II. Eligibility of the "clew knot assembly" for duty-free treatment under Note 2(b)

Section 222 of the Customs and Trade Act of 1990 (Public Law 101-382) amended U.S. Note 2, subchapter II, Chapter 98, HTSUS, to provide for the duty-free treatment of articles (other than textile and apparel articles, and petroleum and petroleum products) which are assembled or processed in a Caribbean Basin Economic Recovery Act (CBERA) beneficiary country (BC) wholly of fabricated components or ingredients (except water) of U.S. origin. This amendment was effective with respect to goods entered on or after October 1, 1990.

Note 2(b) provides as follows:

(b) No article (except a textile article, apparel article, or petroleum, or any product derived from petroleum, provided for in heading 2709 or 2710) may be treated as a foreign article, or as subject to duty, if--

(i) the article is--

(A) assembled or processed in whole of fabricated components that are a product of the United States, or

(B) processed in whole of ingredients (other than water) that are a product of the United
States, in a beneficiary country; and

(ii) neither the fabricated components, materials or ingredients, after exportation from the United States, nor the article itself, before importation into the United States, enters the commerce of any foreign country other than a beneficiary country.

As stated in this paragraph, the term "beneficiary country" means a country listed in General Note 3(c)(v)(A)[now General Note 7(a)].

Although Note 2(b)(i)(A) and (B) are separated by the word "or", it is our opinion that Congress did not intend to preclude free treatment under this provision to an article which is created in a BC both by assembling and processing U.S. fabricated components and by processing U.S. ingredients.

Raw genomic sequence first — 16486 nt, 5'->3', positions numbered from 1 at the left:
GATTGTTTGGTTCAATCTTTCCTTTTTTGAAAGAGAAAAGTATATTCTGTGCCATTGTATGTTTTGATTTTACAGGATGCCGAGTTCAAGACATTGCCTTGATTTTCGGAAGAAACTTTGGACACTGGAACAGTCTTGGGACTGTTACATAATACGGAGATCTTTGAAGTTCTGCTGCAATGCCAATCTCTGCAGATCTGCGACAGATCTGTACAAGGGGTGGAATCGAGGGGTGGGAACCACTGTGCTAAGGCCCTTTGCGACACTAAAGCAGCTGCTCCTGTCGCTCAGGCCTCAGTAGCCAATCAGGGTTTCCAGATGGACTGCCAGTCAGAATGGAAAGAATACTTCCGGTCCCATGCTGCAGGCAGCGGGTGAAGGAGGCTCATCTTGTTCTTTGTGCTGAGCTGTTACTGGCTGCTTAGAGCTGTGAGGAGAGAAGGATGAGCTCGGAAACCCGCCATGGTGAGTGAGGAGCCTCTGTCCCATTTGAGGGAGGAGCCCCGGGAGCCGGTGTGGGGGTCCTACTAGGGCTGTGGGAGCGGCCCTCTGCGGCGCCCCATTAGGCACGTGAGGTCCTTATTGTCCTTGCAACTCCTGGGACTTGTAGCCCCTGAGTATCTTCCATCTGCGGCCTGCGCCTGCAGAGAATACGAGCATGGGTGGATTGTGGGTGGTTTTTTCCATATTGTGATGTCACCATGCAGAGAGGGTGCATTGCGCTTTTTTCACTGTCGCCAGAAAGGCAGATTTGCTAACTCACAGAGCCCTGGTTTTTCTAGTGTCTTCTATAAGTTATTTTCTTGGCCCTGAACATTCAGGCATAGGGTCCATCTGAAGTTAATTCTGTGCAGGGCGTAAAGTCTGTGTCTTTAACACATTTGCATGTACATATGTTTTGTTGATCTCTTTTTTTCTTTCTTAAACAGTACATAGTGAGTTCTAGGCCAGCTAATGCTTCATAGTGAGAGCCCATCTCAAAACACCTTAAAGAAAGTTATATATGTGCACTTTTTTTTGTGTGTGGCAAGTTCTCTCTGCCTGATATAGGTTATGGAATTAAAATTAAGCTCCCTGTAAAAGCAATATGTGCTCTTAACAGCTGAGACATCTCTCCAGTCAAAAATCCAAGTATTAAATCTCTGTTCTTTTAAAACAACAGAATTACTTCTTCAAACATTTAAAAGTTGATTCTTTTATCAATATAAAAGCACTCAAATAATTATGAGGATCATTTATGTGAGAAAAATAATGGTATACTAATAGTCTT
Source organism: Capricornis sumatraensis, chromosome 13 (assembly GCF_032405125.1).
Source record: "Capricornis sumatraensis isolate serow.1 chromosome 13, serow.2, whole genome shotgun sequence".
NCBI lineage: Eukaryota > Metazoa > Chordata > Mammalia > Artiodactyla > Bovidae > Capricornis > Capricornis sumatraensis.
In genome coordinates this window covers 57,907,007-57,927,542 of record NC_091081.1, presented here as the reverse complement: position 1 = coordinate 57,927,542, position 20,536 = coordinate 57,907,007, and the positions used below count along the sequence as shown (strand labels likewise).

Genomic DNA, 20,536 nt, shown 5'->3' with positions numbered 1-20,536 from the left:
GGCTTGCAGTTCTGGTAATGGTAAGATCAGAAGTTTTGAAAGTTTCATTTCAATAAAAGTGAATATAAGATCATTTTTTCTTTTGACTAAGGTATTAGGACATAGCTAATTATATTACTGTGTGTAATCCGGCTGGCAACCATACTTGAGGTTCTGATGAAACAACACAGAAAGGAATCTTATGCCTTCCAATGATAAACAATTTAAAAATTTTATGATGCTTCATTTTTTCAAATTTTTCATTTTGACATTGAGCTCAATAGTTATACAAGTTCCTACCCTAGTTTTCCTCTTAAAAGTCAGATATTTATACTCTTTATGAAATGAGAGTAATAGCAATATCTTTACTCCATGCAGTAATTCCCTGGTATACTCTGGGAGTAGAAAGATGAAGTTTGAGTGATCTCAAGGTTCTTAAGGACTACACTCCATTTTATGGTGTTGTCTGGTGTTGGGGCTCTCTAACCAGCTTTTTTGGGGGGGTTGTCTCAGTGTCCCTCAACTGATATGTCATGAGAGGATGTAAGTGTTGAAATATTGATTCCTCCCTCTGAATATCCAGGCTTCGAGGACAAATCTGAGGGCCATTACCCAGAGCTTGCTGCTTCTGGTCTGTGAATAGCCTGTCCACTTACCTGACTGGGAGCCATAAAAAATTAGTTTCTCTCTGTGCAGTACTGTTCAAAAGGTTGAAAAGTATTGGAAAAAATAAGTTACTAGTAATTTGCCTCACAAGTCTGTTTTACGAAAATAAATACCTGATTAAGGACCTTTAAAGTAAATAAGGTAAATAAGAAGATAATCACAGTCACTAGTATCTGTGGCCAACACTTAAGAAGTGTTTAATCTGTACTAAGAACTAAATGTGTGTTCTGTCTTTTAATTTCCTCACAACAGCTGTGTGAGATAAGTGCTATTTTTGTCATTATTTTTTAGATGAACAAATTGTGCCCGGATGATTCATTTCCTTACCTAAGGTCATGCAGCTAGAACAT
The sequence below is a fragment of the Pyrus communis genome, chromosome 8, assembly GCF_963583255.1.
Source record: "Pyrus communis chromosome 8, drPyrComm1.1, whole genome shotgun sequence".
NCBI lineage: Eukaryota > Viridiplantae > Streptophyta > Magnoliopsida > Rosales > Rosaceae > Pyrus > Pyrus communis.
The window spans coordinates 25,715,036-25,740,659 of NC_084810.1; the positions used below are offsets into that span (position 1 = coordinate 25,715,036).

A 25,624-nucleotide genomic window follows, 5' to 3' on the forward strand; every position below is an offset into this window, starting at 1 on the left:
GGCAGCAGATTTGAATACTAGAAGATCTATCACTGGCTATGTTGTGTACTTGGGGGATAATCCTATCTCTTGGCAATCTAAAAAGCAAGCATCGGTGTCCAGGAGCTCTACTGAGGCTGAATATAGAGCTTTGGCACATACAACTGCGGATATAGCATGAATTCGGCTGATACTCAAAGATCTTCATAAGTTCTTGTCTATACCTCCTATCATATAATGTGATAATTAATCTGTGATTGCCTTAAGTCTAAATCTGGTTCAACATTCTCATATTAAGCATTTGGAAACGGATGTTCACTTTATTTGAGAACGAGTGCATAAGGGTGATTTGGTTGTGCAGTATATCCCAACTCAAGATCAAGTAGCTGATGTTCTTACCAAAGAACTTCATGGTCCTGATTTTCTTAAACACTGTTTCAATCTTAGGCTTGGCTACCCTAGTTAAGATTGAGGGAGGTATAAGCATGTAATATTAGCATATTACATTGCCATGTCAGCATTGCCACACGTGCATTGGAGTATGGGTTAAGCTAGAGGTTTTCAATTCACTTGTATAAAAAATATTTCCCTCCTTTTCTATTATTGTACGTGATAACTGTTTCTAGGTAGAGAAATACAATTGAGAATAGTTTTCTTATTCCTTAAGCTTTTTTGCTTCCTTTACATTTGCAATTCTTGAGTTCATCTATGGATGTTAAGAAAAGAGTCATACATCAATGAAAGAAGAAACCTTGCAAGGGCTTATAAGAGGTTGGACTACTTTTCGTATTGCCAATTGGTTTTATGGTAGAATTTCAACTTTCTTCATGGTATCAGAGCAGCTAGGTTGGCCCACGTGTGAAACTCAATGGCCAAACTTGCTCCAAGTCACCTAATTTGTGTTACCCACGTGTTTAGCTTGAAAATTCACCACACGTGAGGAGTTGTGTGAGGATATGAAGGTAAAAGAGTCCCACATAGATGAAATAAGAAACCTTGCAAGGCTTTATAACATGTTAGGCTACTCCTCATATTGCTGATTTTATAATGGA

Pursuant to General Note 7(a), HTSUS, the Dominican Republic has been designated as a BC for CBERA purposes. Note 2(b) specifies four categories of products which are excluded from duty-free treatment under this provision: textile articles, apparel articles, petroleum, and certain products derived from petroleum. Customs has ruled that textile and apparel articles which are exempt from duty-free treatment under this provision include only those articles which are subject to textile agreeements. T.D. 91-88, 25 Cust. Bull. 45 (1991) (citing Customs' position and rulings on this issue). The articles which are the subject of this ruling request do not have a textile category number next to the applicable tariff provision and, therefore, are eligible for duty-free treatment under Note 2(b), provided that all of the other requirements are satisfied.

In regard to the operations performed in Guatemala, we believe that the assembly and processing of the U.S. materials and ingredients, which consist of pulling rope through a ring, wrapping the rope around pegs to create loops which are later cut so that the cords may be crossed together to form the clew knot, are encompassed by the operations specified in Note 2(b). Accordingly the clew knot assembly will be eligible for duty-free treatment under Note 2(b), provided that the merchandise is made from 100 percent U.S.-origin materials, and is imported directly into the U.S. without entering into the commerce of any foreign country other than a BC, and the applicable documentation requirements are satisfied.


On the basis of the information submitted, the cotton clew knot is properly classified under subheading 5609.00.1000, HTSUS, and the polyester clew knot is classified under subheading 5609.00.3000, HTSUS.

It is our position that the clew knot assemblies made in Guatemala wholly from materials of U.S. origin are entitled to duty-free treatment under Note 2(b), upon compliance with the documentation requirements set forth in Headquarters telex 9264071 dated September 28, 1990 (copy enclosed).